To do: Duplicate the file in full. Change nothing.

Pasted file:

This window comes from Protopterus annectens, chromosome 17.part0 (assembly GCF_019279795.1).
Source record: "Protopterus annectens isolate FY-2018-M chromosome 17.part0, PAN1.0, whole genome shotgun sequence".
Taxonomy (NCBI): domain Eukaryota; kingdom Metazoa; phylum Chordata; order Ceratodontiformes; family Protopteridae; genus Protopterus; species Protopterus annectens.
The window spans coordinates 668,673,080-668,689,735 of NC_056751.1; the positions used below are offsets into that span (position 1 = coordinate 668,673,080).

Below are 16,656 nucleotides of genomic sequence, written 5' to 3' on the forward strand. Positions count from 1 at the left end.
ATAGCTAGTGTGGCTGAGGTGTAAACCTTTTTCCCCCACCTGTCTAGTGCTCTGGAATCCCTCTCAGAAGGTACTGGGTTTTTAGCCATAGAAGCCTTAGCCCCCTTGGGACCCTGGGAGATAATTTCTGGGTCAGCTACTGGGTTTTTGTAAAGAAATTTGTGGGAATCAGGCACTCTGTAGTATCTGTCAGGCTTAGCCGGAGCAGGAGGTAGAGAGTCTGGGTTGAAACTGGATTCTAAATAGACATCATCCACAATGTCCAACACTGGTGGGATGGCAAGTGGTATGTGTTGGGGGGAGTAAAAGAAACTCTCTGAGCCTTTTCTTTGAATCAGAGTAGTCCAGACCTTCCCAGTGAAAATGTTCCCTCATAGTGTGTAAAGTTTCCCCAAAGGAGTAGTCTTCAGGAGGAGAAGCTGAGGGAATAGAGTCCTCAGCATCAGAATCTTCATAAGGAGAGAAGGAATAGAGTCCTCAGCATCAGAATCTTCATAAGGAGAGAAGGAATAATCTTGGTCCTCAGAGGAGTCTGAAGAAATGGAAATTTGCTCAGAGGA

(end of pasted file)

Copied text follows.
This window comes from Protopterus annectens, chromosome 17.part0 (assembly GCF_019279795.1).
Source record: "Protopterus annectens isolate FY-2018-M chromosome 17.part0, PAN1.0, whole genome shotgun sequence".
Taxonomy (NCBI): domain Eukaryota; kingdom Metazoa; phylum Chordata; order Ceratodontiformes; family Protopteridae; genus Protopterus; species Protopterus annectens.
The window spans coordinates 668,673,080-668,689,735 of NC_056751.1; the positions used below are offsets into that span (position 1 = coordinate 668,673,080).

Below are 16,656 nucleotides of genomic sequence, written 5' to 3' on the forward strand. Positions count from 1 at the left end.
ATAGCTAGTGTGGCTGAGGTGTAAACCTTTTTCCCCCACCTGTCTAGTGCTCTGGAATCCCTCTCAGAAGGTACTGGGTTTTTAGCCATAGAAGCCTTAGCCCCCTTGGGACCCTGGGAGATAATTTCTGGGTCAGCTACTGGGTTTTTGTAAAGAAATTTGTGGGAATCAGGCACTCTGTAGTATCTGTCAGGCTTAGCCGGAGCAGGAGGTAGAGAGTCTGGGTTGAAACTGGATTCTAAATAGACATCATCCACAATGTCCAACACTGGTGGGATGGCAAGTGGTATGTGTTGGGGGGAGTAAAAGAAACTCTCTGAGCCTTTTCTTTGAATCAGAGTAGTCCAGACCTTCCCAGTGAAAATGTTCCCTCATAGTGTGTAAAGTTTCCCCAAAGGAGTAGTCTTCAGGAGGAGAAGCTGAGGGAATAGAGTCCTCAGCATCAGAATCTTCATAAGGAGAGAAGGAATAGAGTCCTCAGCATCAGAATCTTCATAAGGAGAGAAGGAATAATCTTGGTCCTCAGAGGAGTCTGAAGAAATGGAAATTTGCTCAGAGGA